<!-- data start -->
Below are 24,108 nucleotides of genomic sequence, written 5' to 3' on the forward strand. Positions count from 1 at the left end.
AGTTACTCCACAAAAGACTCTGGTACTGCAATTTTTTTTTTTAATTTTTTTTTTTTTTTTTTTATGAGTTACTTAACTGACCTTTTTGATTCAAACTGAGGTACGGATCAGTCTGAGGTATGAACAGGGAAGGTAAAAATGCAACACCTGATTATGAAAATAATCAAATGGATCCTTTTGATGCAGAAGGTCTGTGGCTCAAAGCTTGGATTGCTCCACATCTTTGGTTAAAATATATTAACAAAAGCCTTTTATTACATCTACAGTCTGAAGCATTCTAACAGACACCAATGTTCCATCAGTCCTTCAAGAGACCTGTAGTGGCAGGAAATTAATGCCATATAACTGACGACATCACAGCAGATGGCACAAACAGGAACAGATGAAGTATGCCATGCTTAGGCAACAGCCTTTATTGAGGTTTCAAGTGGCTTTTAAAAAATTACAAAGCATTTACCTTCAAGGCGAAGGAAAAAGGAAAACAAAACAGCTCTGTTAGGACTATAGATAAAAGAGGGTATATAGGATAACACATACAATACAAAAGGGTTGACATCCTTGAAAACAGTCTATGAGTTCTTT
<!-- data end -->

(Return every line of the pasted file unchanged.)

Below are 24,108 nucleotides of genomic sequence, written 5' to 3' on the forward strand. Positions count from 1 at the left end.
AGTTACTCCACAAAAGACTCTGGTACTGCAATTTTTTTTTTTAATTTTTTTTTTTTTTTTTTTATGAGTTACTTAACTGACCTTTTTGATTCAAACTGAGGTACGGATCAGTCTGAGGTATGAACAGGGAAGGTAAAAATGCAACACCTGATTATGAAAATAATCAAATGGATCCTTTTGATGCAGAAGGTCTGTGGCTCAAAGCTTGGATTGCTCCACATCTTTGGTTAAAATATATTAACAAAAGCCTTTTATTACATCTACAGTCTGAAGCATTCTAACAGACACCAATGTTCCATCAGTCCTTCAAGAGACCTGTAGTGGCAGGAAATTAATGCCATATAACTGACGACATCACAGCAGATGGCACAAACAGGAACAGATGAAGTATGCCATGCTTAGGCAACAGCCTTTATTGAGGTTTCAAGTGGCTTTTAAAAAATTACAAAGCATTTACCTTCAAGGCGAAGGAAAAAGGAAAACAAAACAGCTCTGTTAGGACTATAGATAAAAGAGGGTATATAGGATAACACATACAATACAAAAGGGTTGACATCCTTGAAAACAGTCTATGAGTTCTTT